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Ronen_dim
06-02-2004, 04:03 PM
From "Principles of Corporate Finance":
"If you owned a portfolio of all the firms securities - 100 percent of the debt
and 100 percent of the equity - you would own the firm assetes lock, stock and
barrel.
To calculate the company cost of capital just take a weighted average on the expected
return on debt and equity.

Suppose that the firm's market value is as follows:

Asset Value(100)

Debt value(D) 30
Equity value (E) 70
---------------------------------------------------------------
Firm Value (100)

Note that the values of the debt and equity add up to the firm value ( D + E = V) and the firms
equals the asset value."

My question are:
How can company debt be considered part of the the company value?
For example If I open a company and borrow \$100,000, will my company
worth \$100,000 ?
How can you expect a return on debt?
What does he mean by owning equity - owning all the shares of the company?
What return does he expects to get on the equity - a gain from shares prices?

Thanks for any help,
Ron

Westley
06-02-2004, 04:55 PM
If you start a company and borrow \$100k, and use that to buy \$100k worth of office supplies, then that company will have \$100k of assets. If you then issue equities for \$100k and buy a \$100k office, you will have company assets of \$100k. That's a company with \$100k D, \$100k E, and firm value or asset value of \$200k.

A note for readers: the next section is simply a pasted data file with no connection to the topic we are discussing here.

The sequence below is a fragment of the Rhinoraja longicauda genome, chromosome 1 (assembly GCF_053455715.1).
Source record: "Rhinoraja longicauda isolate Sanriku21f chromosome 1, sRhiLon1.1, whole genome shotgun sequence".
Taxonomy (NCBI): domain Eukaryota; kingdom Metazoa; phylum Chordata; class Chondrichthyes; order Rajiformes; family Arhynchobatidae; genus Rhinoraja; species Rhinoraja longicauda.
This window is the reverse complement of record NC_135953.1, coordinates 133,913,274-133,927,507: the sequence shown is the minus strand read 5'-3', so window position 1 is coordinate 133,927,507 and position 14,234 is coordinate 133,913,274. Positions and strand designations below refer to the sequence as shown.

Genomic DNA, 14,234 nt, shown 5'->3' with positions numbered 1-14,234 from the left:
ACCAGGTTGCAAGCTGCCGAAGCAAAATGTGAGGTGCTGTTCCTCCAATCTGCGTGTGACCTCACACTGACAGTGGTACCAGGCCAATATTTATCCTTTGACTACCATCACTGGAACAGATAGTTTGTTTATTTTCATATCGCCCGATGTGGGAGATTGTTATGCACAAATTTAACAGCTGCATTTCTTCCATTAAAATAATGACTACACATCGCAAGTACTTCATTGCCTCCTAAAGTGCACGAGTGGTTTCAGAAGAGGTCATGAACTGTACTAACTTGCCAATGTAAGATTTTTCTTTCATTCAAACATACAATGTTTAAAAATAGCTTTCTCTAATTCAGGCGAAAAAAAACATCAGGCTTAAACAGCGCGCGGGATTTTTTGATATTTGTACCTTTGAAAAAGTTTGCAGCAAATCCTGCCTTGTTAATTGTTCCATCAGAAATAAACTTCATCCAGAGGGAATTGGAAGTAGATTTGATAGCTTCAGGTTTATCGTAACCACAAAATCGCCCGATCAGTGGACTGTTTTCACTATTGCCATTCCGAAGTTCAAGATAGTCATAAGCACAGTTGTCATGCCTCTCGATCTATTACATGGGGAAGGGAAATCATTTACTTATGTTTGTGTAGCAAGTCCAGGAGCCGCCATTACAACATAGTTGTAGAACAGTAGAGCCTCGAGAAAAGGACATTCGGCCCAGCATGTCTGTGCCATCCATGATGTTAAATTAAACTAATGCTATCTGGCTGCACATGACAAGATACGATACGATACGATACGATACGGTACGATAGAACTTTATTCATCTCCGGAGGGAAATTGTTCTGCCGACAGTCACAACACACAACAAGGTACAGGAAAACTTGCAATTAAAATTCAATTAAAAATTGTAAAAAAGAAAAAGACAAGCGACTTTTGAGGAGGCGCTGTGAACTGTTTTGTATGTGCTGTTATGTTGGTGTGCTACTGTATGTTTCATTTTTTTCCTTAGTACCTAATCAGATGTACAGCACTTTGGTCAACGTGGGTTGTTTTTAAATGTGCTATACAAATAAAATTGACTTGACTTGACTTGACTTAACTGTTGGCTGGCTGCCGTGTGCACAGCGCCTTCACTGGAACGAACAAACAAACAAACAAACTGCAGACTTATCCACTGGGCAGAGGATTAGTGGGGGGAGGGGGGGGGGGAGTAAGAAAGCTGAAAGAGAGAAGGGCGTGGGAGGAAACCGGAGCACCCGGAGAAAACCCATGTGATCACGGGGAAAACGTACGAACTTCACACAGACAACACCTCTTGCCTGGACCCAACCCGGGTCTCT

Westley
06-02-2004, 04:57 PM
How can I expect a return on debt?

If I loan you \$100k to bbuy those office supplies, and I require you to pay back \$110k in a year, then the return on that debt is 10%.

Westley
06-02-2004, 04:57 PM

wonderer
06-03-2004, 10:43 AM
Just because your firm is worth 200k doesn't mean your firm is entitled to keep the cash flow generated.

bm1729
06-03-2004, 11:32 AM
How can I expect a return on debt?

If I loan you \$100k to buy those office supplies, and I require you to pay back \$110k in a year, then the return on that debt is 10%.
I think Ronen meant "how can the firm (i.e., borrower) expect a return on its debt?" He was looking at it from the firm's perspective. The answer, of course, is that firms do not earn a return on their debt, but they do earn a return on the money raised by issuing that debt. (I use the term "issuing" because I am thinking along the lines of a bond issue, which is only one of several forms of debt.) However, I think "return on debt" refers to the return earned by the holders of that debt (e.g., bondholders).

[I keep editing this freakin' post. I'll eventually get it right.]

2+2=5
06-03-2004, 11:33 AM
Just a suggestion:
You're might have more luck if you post this in the Course 2 forum since this is Course 2 material.

statzman
06-05-2004, 08:09 PM
Let's say you put of \$70 of your own money - You own all the equity (ownership) of the company.

You need a total of \$100 to buy the machinery (assets) to get the company going, so you borrow \$30. This is the debt.

Let's say you are paying 5% interest on the debt.

And that you personally would like to make 12% a year on your investment.

Then the cost of capital to the company - the amount that is required - is:
0.3 * 5% + 0.7 * 12% = 9.9%

So, if the company is able to make in income 9.9% a year of the \$100 (so this is \$9.90) that will be enough to pay of the debt, and get the 12% a year return you want. Specifically, you will pay \$1.50 to the bondholders (\$30 * 5%) and you keep \$8.40 for yourself (\$70 * 12%).